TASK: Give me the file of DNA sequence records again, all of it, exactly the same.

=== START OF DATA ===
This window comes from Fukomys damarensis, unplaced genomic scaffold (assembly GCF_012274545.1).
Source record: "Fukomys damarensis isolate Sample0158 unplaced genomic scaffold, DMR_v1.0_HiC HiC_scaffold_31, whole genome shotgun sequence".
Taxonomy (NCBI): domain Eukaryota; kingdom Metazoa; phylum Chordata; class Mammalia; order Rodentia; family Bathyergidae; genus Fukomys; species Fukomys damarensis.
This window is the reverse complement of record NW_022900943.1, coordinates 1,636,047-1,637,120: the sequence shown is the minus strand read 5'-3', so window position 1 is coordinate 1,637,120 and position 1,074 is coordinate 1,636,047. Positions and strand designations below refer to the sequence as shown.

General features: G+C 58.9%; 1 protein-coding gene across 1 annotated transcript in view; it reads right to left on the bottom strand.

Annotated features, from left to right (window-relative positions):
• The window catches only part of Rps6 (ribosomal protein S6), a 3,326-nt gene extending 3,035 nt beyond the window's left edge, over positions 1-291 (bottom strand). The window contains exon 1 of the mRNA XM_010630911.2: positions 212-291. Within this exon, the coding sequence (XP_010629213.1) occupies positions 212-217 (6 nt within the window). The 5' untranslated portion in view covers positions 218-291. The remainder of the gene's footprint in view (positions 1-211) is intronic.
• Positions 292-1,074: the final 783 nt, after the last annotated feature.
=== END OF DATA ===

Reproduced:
This window comes from Fukomys damarensis, unplaced genomic scaffold (assembly GCF_012274545.1).
Source record: "Fukomys damarensis isolate Sample0158 unplaced genomic scaffold, DMR_v1.0_HiC HiC_scaffold_31, whole genome shotgun sequence".
Taxonomy (NCBI): domain Eukaryota; kingdom Metazoa; phylum Chordata; class Mammalia; order Rodentia; family Bathyergidae; genus Fukomys; species Fukomys damarensis.
This window is the reverse complement of record NW_022900943.1, coordinates 1,636,047-1,637,120: the sequence shown is the minus strand read 5'-3', so window position 1 is coordinate 1,637,120 and position 1,074 is coordinate 1,636,047. Positions and strand designations below refer to the sequence as shown.

General features: G+C 58.9%; 1 protein-coding gene across 1 annotated transcript in view; it reads right to left on the bottom strand.

Annotated features, from left to right (window-relative positions):
• The window catches only part of Rps6 (ribosomal protein S6), a 3,326-nt gene extending 3,035 nt beyond the window's left edge, over positions 1-291 (bottom strand). The window contains exon 1 of the mRNA XM_010630911.2: positions 212-291. Within this exon, the coding sequence (XP_010629213.1) occupies positions 212-217 (6 nt within the window). The 5' untranslated portion in view covers positions 218-291. The remainder of the gene's footprint in view (positions 1-211) is intronic.
• Positions 292-1,074: the final 783 nt, after the last annotated feature.